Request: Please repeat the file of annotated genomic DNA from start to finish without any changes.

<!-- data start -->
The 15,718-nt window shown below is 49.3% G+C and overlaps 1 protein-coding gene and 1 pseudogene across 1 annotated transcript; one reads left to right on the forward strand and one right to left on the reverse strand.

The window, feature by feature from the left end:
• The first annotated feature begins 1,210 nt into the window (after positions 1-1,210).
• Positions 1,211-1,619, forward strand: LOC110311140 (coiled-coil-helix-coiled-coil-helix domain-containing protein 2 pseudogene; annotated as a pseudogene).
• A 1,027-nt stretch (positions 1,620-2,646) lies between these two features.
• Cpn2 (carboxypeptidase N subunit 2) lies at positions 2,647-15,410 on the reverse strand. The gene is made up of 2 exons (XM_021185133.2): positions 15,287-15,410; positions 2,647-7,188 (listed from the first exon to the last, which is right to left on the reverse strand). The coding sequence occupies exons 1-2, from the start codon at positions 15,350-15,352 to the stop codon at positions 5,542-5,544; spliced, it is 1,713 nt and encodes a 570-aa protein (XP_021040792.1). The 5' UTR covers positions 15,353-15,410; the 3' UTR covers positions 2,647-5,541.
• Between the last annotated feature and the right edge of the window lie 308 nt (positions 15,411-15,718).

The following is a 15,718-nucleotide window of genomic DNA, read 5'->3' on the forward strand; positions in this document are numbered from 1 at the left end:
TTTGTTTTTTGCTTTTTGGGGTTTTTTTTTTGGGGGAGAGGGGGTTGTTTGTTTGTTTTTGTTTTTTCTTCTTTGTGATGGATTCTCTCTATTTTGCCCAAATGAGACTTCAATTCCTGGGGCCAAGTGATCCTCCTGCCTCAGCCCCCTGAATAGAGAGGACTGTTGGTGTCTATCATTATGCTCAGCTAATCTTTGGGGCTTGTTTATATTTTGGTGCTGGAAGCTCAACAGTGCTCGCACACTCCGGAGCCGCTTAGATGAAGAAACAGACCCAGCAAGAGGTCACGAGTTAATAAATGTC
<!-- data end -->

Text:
The 15,718-nt window shown below is 49.3% G+C and overlaps 1 protein-coding gene and 1 pseudogene across 1 annotated transcript; one reads left to right on the forward strand and one right to left on the reverse strand.

The window, feature by feature from the left end:
• The first annotated feature begins 1,210 nt into the window (after positions 1-1,210).
• Positions 1,211-1,619, forward strand: LOC110311140 (coiled-coil-helix-coiled-coil-helix domain-containing protein 2 pseudogene; annotated as a pseudogene).
• A 1,027-nt stretch (positions 1,620-2,646) lies between these two features.
• Cpn2 (carboxypeptidase N subunit 2) lies at positions 2,647-15,410 on the reverse strand. The gene is made up of 2 exons (XM_021185133.2): positions 15,287-15,410; positions 2,647-7,188 (listed from the first exon to the last, which is right to left on the reverse strand). The coding sequence occupies exons 1-2, from the start codon at positions 15,350-15,352 to the stop codon at positions 5,542-5,544; spliced, it is 1,713 nt and encodes a 570-aa protein (XP_021040792.1). The 5' UTR covers positions 15,353-15,410; the 3' UTR covers positions 2,647-5,541.
• Between the last annotated feature and the right edge of the window lie 308 nt (positions 15,411-15,718).

The following is a 15,718-nucleotide window of genomic DNA, read 5'->3' on the forward strand; positions in this document are numbered from 1 at the left end:
TTTGTTTTTTGCTTTTTGGGGTTTTTTTTTTGGGGGAGAGGGGGTTGTTTGTTTGTTTTTGTTTTTTCTTCTTTGTGATGGATTCTCTCTATTTTGCCCAAATGAGACTTCAATTCCTGGGGCCAAGTGATCCTCCTGCCTCAGCCCCCTGAATAGAGAGGACTGTTGGTGTCTATCATTATGCTCAGCTAATCTTTGGGGCTTGTTTATATTTTGGTGCTGGAAGCTCAACAGTGCTCGCACACTCCGGAGCCGCTTAGATGAAGAAACAGACCCAGCAAGAGGTCACGAGTTAATAAATGTC